Is Your Site Ready for Universal HTTPS?

by Klaus on August 2, 2017

in Tech News

Everyone knows the importance of online security. However well we protect ourselves, cyber crime remains a constant threat, and as is so often the case, it is necessary to keep improving to stay one step ahead of the criminals.

At the beginning of 2017, Google’s Chrome browser started toflag non-HTTPS sites as non-secure, and Firefox was quick to announce similar plans. This has led to concerns for many owners of sites hosted by WordPress as to what it means to them and how they can be confident that their site is adequately secure and optimized to bring the best in terms of conversions and return on investment.


You are probably well aware that there is little difference between HTTP and HTTPS protocols except for the fact that the latter is more secure. HTTP transactions between a visitor’s machine and your site could, in theory, be observed by other third parties. HTTPS uses an additional level of encryption to prevent this from happening.

Historically, there was the general opinion that HTTPS is essential if you are processing sensitive information, such as personal data, contact details, payment transactions and so on. But if you are running a simple blog, or a site that supports your bricks and mortar business but does not engage in ecommerce, you might argue that this additional encryption is not needed and HTTP is just fine.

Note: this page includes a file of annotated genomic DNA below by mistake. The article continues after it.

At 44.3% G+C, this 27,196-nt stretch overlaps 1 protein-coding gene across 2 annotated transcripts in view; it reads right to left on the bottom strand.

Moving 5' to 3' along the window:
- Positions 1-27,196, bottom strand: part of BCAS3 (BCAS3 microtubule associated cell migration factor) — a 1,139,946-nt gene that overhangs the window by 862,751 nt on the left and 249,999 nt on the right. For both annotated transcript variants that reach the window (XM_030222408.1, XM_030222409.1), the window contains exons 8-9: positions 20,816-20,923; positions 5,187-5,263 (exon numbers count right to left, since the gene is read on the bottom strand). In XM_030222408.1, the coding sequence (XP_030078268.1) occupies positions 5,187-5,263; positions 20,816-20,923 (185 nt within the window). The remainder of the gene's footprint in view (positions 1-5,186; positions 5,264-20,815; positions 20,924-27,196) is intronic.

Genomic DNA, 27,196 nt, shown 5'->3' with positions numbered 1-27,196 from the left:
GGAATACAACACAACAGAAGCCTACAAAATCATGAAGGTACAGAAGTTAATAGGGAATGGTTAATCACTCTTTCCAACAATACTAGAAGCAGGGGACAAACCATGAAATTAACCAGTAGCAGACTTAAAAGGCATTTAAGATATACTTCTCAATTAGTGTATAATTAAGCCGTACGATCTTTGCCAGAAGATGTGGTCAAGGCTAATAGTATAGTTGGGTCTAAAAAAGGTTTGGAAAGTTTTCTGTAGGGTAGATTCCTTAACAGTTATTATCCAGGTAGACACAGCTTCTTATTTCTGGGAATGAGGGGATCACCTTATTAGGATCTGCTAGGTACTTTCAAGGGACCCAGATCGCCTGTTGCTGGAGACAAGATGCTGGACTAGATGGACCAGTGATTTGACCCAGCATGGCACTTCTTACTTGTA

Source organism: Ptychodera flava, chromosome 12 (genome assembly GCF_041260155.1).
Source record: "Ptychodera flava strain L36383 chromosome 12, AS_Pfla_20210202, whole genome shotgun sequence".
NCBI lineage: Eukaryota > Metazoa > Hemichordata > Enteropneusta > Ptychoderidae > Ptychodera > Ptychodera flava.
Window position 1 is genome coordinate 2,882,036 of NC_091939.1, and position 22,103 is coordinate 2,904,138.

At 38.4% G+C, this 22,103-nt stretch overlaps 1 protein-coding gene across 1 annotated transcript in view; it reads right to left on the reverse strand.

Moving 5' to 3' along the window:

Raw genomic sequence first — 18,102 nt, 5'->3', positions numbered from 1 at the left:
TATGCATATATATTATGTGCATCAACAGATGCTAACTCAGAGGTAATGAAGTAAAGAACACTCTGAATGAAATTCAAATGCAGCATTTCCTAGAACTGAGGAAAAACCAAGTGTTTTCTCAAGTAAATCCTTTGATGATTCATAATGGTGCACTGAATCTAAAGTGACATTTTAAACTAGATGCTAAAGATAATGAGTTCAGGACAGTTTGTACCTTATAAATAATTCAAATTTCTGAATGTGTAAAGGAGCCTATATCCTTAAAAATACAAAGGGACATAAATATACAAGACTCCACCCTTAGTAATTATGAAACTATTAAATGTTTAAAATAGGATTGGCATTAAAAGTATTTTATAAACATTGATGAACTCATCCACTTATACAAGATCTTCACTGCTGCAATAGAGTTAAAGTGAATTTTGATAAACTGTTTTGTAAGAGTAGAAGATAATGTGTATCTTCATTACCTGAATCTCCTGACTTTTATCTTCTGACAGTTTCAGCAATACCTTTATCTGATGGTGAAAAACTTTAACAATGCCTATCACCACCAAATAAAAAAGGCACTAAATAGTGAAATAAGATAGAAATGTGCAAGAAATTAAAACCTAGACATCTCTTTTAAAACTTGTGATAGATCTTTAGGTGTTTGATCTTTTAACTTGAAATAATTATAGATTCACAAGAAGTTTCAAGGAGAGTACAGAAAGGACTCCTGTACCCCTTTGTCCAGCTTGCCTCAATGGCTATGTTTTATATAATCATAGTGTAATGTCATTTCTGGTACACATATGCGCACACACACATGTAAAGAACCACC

However, Google’s decision has become a game changer. Open up Chrome and take a look at the navigation bar. On a secure site, you will see a reassuring green padlock with the word “secure” alongside it. For HTTP sites, Google flashes up “red for danger” warnings, telling you the site is not secure.

Is your site secure?

The implications of a non-HTTPS site on SEO and conversion rates go without saying. Clearly, if your site flashes red for danger instead of green for secure, you are going to get fewer people hanging around, even if you are only publishing news content – cautious visitors will sense danger and leave.

To enable HTTPS, you need an SSL Certificate, which allows your site to communicate with any visitor with the extra level of encryption in place. It also provides that green seal of approval, telling the world that your site is safe.

The good news is that any WordPress site should migrate to HTTPS automatically, However, it is important to double check, particularly with more established sites, and to contact WordPress support if your site is flagged as non-secure.

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